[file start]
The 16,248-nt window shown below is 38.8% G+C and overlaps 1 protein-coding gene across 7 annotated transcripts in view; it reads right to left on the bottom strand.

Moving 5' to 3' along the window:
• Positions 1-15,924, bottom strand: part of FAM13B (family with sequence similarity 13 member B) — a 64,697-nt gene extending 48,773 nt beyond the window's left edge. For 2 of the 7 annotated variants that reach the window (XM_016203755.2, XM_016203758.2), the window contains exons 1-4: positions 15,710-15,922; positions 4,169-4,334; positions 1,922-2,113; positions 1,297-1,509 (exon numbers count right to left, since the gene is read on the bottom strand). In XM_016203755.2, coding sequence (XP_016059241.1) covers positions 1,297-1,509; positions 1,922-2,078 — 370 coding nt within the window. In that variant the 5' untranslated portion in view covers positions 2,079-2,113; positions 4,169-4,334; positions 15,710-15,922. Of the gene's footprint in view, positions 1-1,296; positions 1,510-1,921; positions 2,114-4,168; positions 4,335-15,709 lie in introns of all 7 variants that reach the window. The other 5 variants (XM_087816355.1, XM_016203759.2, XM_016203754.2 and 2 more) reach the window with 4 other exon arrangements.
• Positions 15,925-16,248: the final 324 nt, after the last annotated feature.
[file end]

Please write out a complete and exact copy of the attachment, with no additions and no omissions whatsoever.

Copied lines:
The 16,248-nt window shown below is 38.8% G+C and overlaps 1 protein-coding gene across 7 annotated transcripts in view; it reads right to left on the bottom strand.

Moving 5' to 3' along the window:
• Positions 1-15,924, bottom strand: part of FAM13B (family with sequence similarity 13 member B) — a 64,697-nt gene extending 48,773 nt beyond the window's left edge. For 2 of the 7 annotated variants that reach the window (XM_016203755.2, XM_016203758.2), the window contains exons 1-4: positions 15,710-15,922; positions 4,169-4,334; positions 1,922-2,113; positions 1,297-1,509 (exon numbers count right to left, since the gene is read on the bottom strand). In XM_016203755.2, coding sequence (XP_016059241.1) covers positions 1,297-1,509; positions 1,922-2,078 — 370 coding nt within the window. In that variant the 5' untranslated portion in view covers positions 2,079-2,113; positions 4,169-4,334; positions 15,710-15,922. Of the gene's footprint in view, positions 1-1,296; positions 1,510-1,921; positions 2,114-4,168; positions 4,335-15,709 lie in introns of all 7 variants that reach the window. The other 5 variants (XM_087816355.1, XM_016203759.2, XM_016203754.2 and 2 more) reach the window with 4 other exon arrangements.
• Positions 15,925-16,248: the final 324 nt, after the last annotated feature.